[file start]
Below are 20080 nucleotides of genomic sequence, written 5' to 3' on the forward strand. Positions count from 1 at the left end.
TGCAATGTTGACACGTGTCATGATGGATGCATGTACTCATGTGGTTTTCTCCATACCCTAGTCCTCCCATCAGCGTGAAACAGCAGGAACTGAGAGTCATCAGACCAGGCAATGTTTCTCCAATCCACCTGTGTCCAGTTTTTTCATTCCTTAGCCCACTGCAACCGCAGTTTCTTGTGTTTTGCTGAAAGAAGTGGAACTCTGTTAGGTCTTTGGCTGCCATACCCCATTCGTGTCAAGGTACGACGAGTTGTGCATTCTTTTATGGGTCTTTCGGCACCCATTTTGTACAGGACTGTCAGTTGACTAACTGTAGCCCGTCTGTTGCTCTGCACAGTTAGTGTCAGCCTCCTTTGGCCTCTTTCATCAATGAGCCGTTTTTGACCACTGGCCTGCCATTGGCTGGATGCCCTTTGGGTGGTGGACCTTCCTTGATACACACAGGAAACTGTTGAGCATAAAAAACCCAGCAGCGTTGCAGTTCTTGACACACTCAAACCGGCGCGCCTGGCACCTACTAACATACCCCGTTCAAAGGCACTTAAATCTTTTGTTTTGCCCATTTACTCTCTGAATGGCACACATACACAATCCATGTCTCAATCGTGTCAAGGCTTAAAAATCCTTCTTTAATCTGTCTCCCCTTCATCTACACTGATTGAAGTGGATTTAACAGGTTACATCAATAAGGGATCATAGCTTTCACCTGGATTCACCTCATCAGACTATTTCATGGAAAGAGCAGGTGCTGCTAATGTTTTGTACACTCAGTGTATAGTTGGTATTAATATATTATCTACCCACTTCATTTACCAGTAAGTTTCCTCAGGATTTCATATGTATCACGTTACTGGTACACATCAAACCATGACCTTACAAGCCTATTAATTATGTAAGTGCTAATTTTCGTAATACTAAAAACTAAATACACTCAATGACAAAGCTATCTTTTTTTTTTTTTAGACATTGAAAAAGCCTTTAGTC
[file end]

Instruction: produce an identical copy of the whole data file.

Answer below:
Below are 20080 nucleotides of genomic sequence, written 5' to 3' on the forward strand. Positions count from 1 at the left end.
TGCAATGTTGACACGTGTCATGATGGATGCATGTACTCATGTGGTTTTCTCCATACCCTAGTCCTCCCATCAGCGTGAAACAGCAGGAACTGAGAGTCATCAGACCAGGCAATGTTTCTCCAATCCACCTGTGTCCAGTTTTTTCATTCCTTAGCCCACTGCAACCGCAGTTTCTTGTGTTTTGCTGAAAGAAGTGGAACTCTGTTAGGTCTTTGGCTGCCATACCCCATTCGTGTCAAGGTACGACGAGTTGTGCATTCTTTTATGGGTCTTTCGGCACCCATTTTGTACAGGACTGTCAGTTGACTAACTGTAGCCCGTCTGTTGCTCTGCACAGTTAGTGTCAGCCTCCTTTGGCCTCTTTCATCAATGAGCCGTTTTTGACCACTGGCCTGCCATTGGCTGGATGCCCTTTGGGTGGTGGACCTTCCTTGATACACACAGGAAACTGTTGAGCATAAAAAACCCAGCAGCGTTGCAGTTCTTGACACACTCAAACCGGCGCGCCTGGCACCTACTAACATACCCCGTTCAAAGGCACTTAAATCTTTTGTTTTGCCCATTTACTCTCTGAATGGCACACATACACAATCCATGTCTCAATCGTGTCAAGGCTTAAAAATCCTTCTTTAATCTGTCTCCCCTTCATCTACACTGATTGAAGTGGATTTAACAGGTTACATCAATAAGGGATCATAGCTTTCACCTGGATTCACCTCATCAGACTATTTCATGGAAAGAGCAGGTGCTGCTAATGTTTTGTACACTCAGTGTATAGTTGGTATTAATATATTATCTACCCACTTCATTTACCAGTAAGTTTCCTCAGGATTTCATATGTATCACGTTACTGGTACACATCAAACCATGACCTTACAAGCCTATTAATTATGTAAGTGCTAATTTTCGTAATACTAAAAACTAAATACACTCAATGACAAAGCTATCTTTTTTTTTTTTTAGACATTGAAAAAGCCTTTAGTC